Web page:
Miton rounds out a busy period of reporting for fund groups with its final year results.
Federal Reserve policy decision
The key thing to watch for will be whether the Fed provides any clarity on when it plans to stop quantitative tightening (QT), said AJ Bell’s Mould. The Fed has reduced its balance sheet from $4.5trn to $4trn but with rates on pause and the imminent end of QT it is “not going to get back to anywhere near where it was”.
Chair Jay Powell has been dropping hints that the US central bank will stop shrinking its balance sheet later this year, despite the fact that unemployment is at a 40-year low and wage growth stands at a 10-year high, which Mould thinks is down to the fact stock markets took a walloping last year.
“With 70% of household assets in financial markets they probably don’t want to see the stock market collapse because it will impact on consumer spending power.”
Hamstrung by the ongoing Brexit shenanigans, chances that the Bank of England will raise rates on Thursday are virtually zero. There is a slim possibility that one or two MPC members may break rank and vote against the majority that want to keep rates where they are though Mould believes this is unlikely.
Miton assesses the damage in its final results on Monday (18 March). The Aim-listed manager previously predicted more than £1bn of net inflows for 2018, a 106% increase but analysts were put off by the steep decline in inflows in the last quarter, which were only £92m, significantly lower than the £300m range in the previous three quarters.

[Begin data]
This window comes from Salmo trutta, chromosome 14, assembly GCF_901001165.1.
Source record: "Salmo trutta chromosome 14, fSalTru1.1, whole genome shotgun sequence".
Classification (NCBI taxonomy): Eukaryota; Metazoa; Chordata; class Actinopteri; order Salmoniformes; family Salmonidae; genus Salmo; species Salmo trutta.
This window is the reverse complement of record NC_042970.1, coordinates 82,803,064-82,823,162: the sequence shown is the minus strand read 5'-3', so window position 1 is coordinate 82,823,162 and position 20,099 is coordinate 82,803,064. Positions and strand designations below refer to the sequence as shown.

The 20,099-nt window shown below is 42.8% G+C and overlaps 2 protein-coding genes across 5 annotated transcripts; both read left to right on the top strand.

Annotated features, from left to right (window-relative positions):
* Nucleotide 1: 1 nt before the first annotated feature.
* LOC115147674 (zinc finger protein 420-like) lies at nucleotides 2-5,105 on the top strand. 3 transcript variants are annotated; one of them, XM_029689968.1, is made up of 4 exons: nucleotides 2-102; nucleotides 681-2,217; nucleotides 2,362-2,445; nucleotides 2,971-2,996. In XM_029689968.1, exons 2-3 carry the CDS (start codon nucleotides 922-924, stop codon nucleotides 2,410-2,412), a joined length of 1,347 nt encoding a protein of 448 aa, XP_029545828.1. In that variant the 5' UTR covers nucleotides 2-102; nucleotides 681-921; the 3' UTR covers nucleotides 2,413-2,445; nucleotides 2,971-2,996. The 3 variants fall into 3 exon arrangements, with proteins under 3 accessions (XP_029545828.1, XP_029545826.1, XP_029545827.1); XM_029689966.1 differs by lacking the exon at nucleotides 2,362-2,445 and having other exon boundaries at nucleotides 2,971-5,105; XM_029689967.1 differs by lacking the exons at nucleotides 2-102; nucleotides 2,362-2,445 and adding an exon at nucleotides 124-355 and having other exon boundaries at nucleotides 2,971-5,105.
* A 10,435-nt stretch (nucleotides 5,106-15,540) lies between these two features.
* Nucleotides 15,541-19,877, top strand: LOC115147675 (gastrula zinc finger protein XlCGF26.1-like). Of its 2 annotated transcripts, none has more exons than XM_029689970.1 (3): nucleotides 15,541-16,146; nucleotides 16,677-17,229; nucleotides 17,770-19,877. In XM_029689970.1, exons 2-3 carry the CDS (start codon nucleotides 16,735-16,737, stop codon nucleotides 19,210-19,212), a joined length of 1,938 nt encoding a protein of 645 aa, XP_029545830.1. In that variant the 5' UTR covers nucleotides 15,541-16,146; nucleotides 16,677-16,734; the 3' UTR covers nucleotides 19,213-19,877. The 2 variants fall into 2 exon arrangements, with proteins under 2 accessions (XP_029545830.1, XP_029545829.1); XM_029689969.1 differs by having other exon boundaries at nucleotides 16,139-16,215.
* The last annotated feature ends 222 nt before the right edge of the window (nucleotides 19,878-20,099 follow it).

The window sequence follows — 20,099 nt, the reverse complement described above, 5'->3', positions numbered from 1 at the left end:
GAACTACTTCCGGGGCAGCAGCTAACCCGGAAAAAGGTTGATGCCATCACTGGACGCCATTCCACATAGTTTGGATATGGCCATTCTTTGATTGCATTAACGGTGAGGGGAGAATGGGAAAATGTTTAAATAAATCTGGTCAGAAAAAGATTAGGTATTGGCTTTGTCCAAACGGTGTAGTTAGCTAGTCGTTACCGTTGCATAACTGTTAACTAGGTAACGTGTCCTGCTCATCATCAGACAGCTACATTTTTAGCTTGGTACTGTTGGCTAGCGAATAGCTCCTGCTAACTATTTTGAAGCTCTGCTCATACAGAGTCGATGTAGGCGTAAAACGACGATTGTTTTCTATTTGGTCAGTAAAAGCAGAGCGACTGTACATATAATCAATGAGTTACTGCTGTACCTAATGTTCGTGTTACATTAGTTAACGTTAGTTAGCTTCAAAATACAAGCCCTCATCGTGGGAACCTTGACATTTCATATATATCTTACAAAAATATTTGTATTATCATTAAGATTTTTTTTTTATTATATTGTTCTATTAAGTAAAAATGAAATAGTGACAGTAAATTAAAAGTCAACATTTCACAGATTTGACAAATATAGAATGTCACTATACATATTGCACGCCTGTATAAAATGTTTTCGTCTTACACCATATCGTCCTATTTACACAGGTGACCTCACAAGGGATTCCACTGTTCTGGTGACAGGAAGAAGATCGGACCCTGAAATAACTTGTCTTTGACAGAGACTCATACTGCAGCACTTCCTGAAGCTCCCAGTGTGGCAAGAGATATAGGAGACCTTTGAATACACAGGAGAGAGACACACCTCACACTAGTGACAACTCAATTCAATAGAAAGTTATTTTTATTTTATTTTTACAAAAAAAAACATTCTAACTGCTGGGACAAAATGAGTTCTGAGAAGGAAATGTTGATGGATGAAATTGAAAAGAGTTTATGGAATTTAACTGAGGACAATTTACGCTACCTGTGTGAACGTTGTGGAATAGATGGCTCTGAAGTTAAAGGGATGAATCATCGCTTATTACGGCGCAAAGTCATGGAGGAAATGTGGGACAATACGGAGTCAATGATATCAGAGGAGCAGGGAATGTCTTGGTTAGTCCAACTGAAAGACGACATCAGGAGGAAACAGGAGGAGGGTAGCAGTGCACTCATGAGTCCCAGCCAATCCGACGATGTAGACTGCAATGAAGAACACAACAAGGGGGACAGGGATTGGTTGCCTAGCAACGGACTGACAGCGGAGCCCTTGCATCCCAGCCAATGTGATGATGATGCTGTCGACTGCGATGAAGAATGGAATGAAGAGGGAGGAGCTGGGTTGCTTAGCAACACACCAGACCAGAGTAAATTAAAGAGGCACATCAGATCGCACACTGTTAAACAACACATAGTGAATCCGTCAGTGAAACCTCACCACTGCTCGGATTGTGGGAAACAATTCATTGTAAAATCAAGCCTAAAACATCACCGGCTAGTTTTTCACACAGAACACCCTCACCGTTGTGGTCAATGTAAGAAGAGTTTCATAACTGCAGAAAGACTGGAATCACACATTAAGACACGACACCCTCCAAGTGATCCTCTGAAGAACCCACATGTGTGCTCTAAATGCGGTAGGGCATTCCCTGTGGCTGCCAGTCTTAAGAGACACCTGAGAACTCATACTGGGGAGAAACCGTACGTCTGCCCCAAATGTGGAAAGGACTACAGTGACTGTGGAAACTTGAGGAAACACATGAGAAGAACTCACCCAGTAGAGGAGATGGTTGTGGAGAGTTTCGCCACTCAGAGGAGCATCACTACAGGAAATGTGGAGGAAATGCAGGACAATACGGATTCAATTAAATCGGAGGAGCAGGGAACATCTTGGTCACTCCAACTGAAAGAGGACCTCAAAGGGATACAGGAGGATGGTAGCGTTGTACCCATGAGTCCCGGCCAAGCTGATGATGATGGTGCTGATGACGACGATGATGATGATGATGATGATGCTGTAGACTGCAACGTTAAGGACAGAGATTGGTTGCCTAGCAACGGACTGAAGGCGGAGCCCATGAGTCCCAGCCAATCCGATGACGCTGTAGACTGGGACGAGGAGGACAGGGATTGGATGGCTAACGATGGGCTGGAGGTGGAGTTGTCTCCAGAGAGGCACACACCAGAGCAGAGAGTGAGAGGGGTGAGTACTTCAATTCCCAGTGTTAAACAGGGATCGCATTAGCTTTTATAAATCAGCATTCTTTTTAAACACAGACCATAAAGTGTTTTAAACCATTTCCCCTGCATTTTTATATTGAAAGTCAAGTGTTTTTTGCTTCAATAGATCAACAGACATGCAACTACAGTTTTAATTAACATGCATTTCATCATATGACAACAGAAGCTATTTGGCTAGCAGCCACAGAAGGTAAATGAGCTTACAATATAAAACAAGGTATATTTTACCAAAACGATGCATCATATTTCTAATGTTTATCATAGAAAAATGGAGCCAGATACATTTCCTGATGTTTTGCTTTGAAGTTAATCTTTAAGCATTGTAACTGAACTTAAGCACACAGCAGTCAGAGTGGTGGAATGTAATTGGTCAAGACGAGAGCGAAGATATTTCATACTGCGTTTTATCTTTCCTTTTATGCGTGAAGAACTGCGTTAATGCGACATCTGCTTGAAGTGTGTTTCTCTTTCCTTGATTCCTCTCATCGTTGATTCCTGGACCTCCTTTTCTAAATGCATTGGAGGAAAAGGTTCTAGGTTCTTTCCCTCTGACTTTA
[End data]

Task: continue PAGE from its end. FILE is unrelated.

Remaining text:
Peel Hunt’s Stuart Duncan downgraded its FY19 forecasts by 21% and reduced the target price for Miton to 60p from 73p.
David Barron, chief executive officer, said at the time the firm is “well placed” as it enters 2019, despite uncertainties in global stock markets.
Meaningful Brexit vote take three
Theresa May will try her luck with MPs a third time to back her Brexit deal in the coming days.
Despite the deal being rejected by 149 votes last Tuesday the prime minister has seized upon an opportunity to push ahead with another “meaningful vote” after MPs voted overwhelmingly to delay the UK’s exit from the European Union, which could delay Brexit by at least another three months.
“Intriguingly, the EU’s response to the request for an extension, whichever way it goes, might actually help her deal to be passed,” said Janus Henderson Global Bonds portfolio manager Bethany Payne.
“If the EU does not offer an extension, it will be good for her deal as it will likely pass given the limited choices on the table,” she said. “If it offers a long extension, it is also potentially good for the deal, making it more likely to pass given the complications of the UK having to participate in the European Parliamentary elections in May, as well as the fact that a long period could dilute the chances of Brexit happening at all.”
A Brexit extension now seems “probable” said Anthony Willis, investment manager in the multi-manager team at BMO Global Asset Management, but so too does the prospect of prolonged uncertainty, which is “not good for the economy or for our collective sanity”.
He said: “It seems we have moved further away from ‘no deal’, yet the Prime Minister still refuses to accept her deal is dead and will be working very hard over the next few days to convince members of her own party and the DUP that her deal is the only option to deliver Brexit. Next week will give us some more short-term certainty, but the endgame could still be some time away.”
If May loses the vote again by a narrow margin a fourth vote might be on the cards, Payne added.